The worsening toll of Stage 4 cancer in an Alabama prison.
This is a follow up to our first story on Ronnie Peoples in Appleseed’s series “Cruel and Unusual” focusing on the people harmed by Alabama’s overreliance on excessive sentences, which trap people in deadly, dysfunctional prisons long after they have paid their debt.
By Eddie Burkhalter, Appleseed Researcher
It’s been six months since Ronnie Peoples was diagnosed with stage 4 prostate cancer, and he worries – from deep inside St. Clair prison – that he still doesn’t know if the treatments are working, or if the cancer has spread more into his ribs and lungs, where doctors found it months ago.
Getting timely medical information on his condition while serving time in an Alabama prison is difficult, Peoples explained to Appleseed. One recent slip-up by a well-intentioned but overworked nurse in St. Clair resulted in a missed opportunity to get critical lab work needed, putting him another week behind in learning whether the cancer is receding or spreading, he said.
“You’ve got to have someone on the outside,” Peoples said, referring to a friend from out of state who called the Alabama Department of Corrections, which resulted in medical staff ordering that lab work be done at Brookwood Baptist Medical Center.
He received a second injection of a chemotherapy drug on October 10th, which treats his disease for three months, but the disease is taking a toll on him, both physically and mentally. “It’s been touch and go,” Mr. Peoples said when asked how he’s holding up. Pain is worsening, and he’s now suffering from shortness of breath. “I’m a fast walker. Now, I have to slow down. It’s hardest on stairs.”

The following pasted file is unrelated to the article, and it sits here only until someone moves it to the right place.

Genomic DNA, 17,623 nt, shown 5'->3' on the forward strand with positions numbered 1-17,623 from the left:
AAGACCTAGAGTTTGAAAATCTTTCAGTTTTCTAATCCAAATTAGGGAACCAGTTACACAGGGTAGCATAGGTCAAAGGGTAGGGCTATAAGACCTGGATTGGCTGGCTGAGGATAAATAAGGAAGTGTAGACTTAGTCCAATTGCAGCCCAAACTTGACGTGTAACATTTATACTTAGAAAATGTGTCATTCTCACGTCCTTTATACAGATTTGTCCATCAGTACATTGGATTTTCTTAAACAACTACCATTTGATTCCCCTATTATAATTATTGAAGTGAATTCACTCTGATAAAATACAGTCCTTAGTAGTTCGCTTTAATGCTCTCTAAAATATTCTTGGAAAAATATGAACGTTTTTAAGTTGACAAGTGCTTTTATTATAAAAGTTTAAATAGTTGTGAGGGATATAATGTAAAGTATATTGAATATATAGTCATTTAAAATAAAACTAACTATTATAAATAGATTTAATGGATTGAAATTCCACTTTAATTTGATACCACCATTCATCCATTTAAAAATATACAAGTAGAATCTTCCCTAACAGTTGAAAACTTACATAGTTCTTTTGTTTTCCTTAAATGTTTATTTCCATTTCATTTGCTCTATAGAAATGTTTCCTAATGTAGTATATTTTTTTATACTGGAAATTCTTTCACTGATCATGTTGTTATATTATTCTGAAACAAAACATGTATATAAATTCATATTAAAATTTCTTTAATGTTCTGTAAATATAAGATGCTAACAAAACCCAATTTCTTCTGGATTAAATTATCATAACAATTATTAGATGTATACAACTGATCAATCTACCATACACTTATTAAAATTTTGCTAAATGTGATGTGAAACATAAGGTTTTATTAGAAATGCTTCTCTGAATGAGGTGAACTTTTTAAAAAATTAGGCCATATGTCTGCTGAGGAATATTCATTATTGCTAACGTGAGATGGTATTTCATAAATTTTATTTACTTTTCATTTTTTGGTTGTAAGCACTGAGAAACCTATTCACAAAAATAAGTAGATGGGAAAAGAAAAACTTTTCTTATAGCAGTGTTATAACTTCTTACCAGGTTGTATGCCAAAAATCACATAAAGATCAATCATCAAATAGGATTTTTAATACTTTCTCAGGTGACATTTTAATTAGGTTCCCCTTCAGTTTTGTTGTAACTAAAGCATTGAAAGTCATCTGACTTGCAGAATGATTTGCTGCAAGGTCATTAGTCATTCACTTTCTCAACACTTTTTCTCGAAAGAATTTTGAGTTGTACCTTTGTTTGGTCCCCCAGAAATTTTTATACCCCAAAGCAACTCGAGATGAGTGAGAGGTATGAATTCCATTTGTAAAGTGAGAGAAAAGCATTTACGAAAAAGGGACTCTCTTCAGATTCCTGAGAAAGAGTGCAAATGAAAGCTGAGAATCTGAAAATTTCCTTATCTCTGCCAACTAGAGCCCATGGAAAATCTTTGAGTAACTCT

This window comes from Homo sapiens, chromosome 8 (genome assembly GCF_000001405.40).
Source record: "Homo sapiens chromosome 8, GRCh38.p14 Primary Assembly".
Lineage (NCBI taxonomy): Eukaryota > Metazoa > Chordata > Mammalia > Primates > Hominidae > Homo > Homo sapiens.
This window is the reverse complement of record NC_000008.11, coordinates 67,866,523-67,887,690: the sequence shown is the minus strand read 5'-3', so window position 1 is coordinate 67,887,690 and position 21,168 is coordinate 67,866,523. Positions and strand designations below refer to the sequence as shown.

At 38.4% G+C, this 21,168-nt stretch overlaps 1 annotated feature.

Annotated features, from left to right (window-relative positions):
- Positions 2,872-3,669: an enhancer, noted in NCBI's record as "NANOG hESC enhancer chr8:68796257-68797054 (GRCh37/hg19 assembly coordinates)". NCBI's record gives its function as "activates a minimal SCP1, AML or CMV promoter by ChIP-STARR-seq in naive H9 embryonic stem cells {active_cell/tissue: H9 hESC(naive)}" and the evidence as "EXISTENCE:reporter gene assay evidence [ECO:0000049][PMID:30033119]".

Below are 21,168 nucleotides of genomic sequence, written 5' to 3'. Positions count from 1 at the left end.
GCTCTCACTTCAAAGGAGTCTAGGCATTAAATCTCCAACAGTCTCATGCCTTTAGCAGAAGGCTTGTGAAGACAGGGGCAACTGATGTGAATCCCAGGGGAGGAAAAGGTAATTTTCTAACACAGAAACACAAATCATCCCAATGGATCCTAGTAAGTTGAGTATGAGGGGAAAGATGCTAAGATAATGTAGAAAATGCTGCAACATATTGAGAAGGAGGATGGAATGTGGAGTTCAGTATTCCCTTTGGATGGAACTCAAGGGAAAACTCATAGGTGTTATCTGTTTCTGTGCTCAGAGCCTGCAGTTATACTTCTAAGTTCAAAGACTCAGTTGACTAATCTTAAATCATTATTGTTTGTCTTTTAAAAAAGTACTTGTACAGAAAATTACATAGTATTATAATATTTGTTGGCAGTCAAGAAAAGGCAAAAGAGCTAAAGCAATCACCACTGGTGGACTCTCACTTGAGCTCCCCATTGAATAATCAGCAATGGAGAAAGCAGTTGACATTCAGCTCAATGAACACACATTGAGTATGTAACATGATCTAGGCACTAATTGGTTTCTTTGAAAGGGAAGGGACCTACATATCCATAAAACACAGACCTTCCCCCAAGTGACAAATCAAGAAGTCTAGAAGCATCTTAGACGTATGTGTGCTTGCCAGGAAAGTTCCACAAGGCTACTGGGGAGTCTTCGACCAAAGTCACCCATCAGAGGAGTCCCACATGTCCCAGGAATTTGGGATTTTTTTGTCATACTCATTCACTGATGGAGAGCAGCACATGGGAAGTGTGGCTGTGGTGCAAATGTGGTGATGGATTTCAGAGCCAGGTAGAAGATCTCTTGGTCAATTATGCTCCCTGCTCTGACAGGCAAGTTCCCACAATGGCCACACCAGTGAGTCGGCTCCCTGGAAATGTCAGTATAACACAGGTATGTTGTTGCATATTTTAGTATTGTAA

Mr. Peoples is 68 and has served 32 years of a life without the possibility of parole sentence under the state’s Habitual Felony Offender Act (HFOA). He is among the growing number of very sick and older incarcerated people in Alabama with lengthy sentences and no clear pathway for release.
Mr. Peoples received his life without the possibility of parole sentence after a 1991 robbery at a beverage company conviction in Tuscaloosa County. No one was injured. His sentence was enhanced under the HFOA because of prior robbery convictions more than four decades ago in the 1970s, including in Ohio. Life without parole was the only available sentence at the time, but because of changes to Alabama sentencing laws, Mr. Peoples would have been eligible for a much shorter sentence if current laws applied to his case.
The day after Mr. Peoples had his lab work done he planned to return to the job he’s had for more than two decades, keeping track of the tools used in the welding classes in St. Clair prison’s trade school. He’s known Bradley Black, the welding instructor at St. Clair prison, since Mr. Black began working there in the early 2000s. “His church prays for me every night,” Mr. Peoples said.
In 2015, Mr. Black wrote a letter to a judge on Mr. People’s behalf. Mr. Peoples sought resentencing, but was unsuccessful despite support from people who knew he had been rehabilitated..
While speaking to Appleseed, Mr. Peoples said he was in pain, but that he couldn’t get his twice-daily pain medication dosage increased because the company that oversees healthcare in Alabama prisons, YesCare, has to approve all medication changes and medical procedures. The doctor at St. Clair prison told Mr. Peoples that he could ask for a dosage increase, but said “they’re going to deny you, and cuss me out,” Mr. Peoples said the doctor told him recently.